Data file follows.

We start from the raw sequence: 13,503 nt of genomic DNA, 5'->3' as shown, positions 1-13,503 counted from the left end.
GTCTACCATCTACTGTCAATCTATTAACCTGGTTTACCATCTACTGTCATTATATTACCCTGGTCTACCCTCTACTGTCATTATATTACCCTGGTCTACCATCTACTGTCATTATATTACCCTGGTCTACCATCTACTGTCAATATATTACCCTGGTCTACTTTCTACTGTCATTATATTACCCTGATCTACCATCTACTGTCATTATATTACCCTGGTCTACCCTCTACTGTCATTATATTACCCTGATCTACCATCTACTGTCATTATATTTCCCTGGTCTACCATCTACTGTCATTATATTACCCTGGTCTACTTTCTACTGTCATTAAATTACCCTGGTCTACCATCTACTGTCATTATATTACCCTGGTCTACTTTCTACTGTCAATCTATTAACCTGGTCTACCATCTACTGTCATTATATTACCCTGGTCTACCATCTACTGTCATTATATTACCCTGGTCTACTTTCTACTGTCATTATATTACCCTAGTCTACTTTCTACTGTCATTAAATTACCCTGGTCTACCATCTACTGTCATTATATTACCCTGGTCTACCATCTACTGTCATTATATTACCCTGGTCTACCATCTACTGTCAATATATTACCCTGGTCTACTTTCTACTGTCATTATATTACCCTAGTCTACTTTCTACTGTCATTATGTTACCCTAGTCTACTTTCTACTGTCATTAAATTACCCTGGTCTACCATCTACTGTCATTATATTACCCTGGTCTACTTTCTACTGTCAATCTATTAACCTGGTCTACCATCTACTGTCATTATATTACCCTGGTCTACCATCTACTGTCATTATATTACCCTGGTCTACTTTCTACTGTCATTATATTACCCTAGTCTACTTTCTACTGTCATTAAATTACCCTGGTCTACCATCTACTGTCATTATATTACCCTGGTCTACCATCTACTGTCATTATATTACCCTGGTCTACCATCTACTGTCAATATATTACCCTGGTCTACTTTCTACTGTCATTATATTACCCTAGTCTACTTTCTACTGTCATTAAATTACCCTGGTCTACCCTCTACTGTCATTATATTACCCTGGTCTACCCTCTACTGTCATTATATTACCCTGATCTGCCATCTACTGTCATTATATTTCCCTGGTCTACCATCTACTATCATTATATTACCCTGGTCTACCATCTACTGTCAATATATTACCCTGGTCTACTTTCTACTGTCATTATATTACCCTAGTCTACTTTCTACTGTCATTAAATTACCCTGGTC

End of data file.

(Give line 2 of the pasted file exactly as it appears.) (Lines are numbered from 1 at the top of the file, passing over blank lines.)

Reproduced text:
GTCTACCATCTACTGTCAATCTATTAACCTGGTTTACCATCTACTGTCATTATATTACCCTGGTCTACCCTCTACTGTCATTATATTACCCTGGTCTACCATCTACTGTCATTATATTACCCTGGTCTACCATCTACTGTCAATATATTACCCTGGTCTACTTTCTACTGTCATTATATTACCCTGATCTACCATCTACTGTCATTATATTACCCTGGTCTACCCTCTACTGTCATTATATTACCCTGATCTACCATCTACTGTCATTATATTTCCCTGGTCTACCATCTACTGTCATTATATTACCCTGGTCTACTTTCTACTGTCATTAAATTACCCTGGTCTACCATCTACTGTCATTATATTACCCTGGTCTACTTTCTACTGTCAATCTATTAACCTGGTCTACCATCTACTGTCATTATATTACCCTGGTCTACCATCTACTGTCATTATATTACCCTGGTCTACTTTCTACTGTCATTATATTACCCTAGTCTACTTTCTACTGTCATTAAATTACCCTGGTCTACCATCTACTGTCATTATATTACCCTGGTCTACCATCTACTGTCATTATATTACCCTGGTCTACCATCTACTGTCAATATATTACCCTGGTCTACTTTCTACTGTCATTATATTACCCTAGTCTACTTTCTACTGTCATTATGTTACCCTAGTCTACTTTCTACTGTCATTAAATTACCCTGGTCTACCATCTACTGTCATTATATTACCCTGGTCTACTTTCTACTGTCAATCTATTAACCTGGTCTACCATCTACTGTCATTATATTACCCTGGTCTACCATCTACTGTCATTATATTACCCTGGTCTACTTTCTACTGTCATTATATTACCCTAGTCTACTTTCTACTGTCATTAAATTACCCTGGTCTACCATCTACTGTCATTATATTACCCTGGTCTACCATCTACTGTCATTATATTACCCTGGTCTACCATCTACTGTCAATATATTACCCTGGTCTACTTTCTACTGTCATTATATTACCCTAGTCTACTTTCTACTGTCATTAAATTACCCTGGTCTACCCTCTACTGTCATTATATTACCCTGGTCTACCCTCTACTGTCATTATATTACCCTGATCTGCCATCTACTGTCATTATATTTCCCTGGTCTACCATCTACTATCATTATATTACCCTGGTCTACCATCTACTGTCAATATATTACCCTGGTCTACTTTCTACTGTCATTATATTACCCTAGTCTACTTTCTACTGTCATTAAATTACCCTGGTC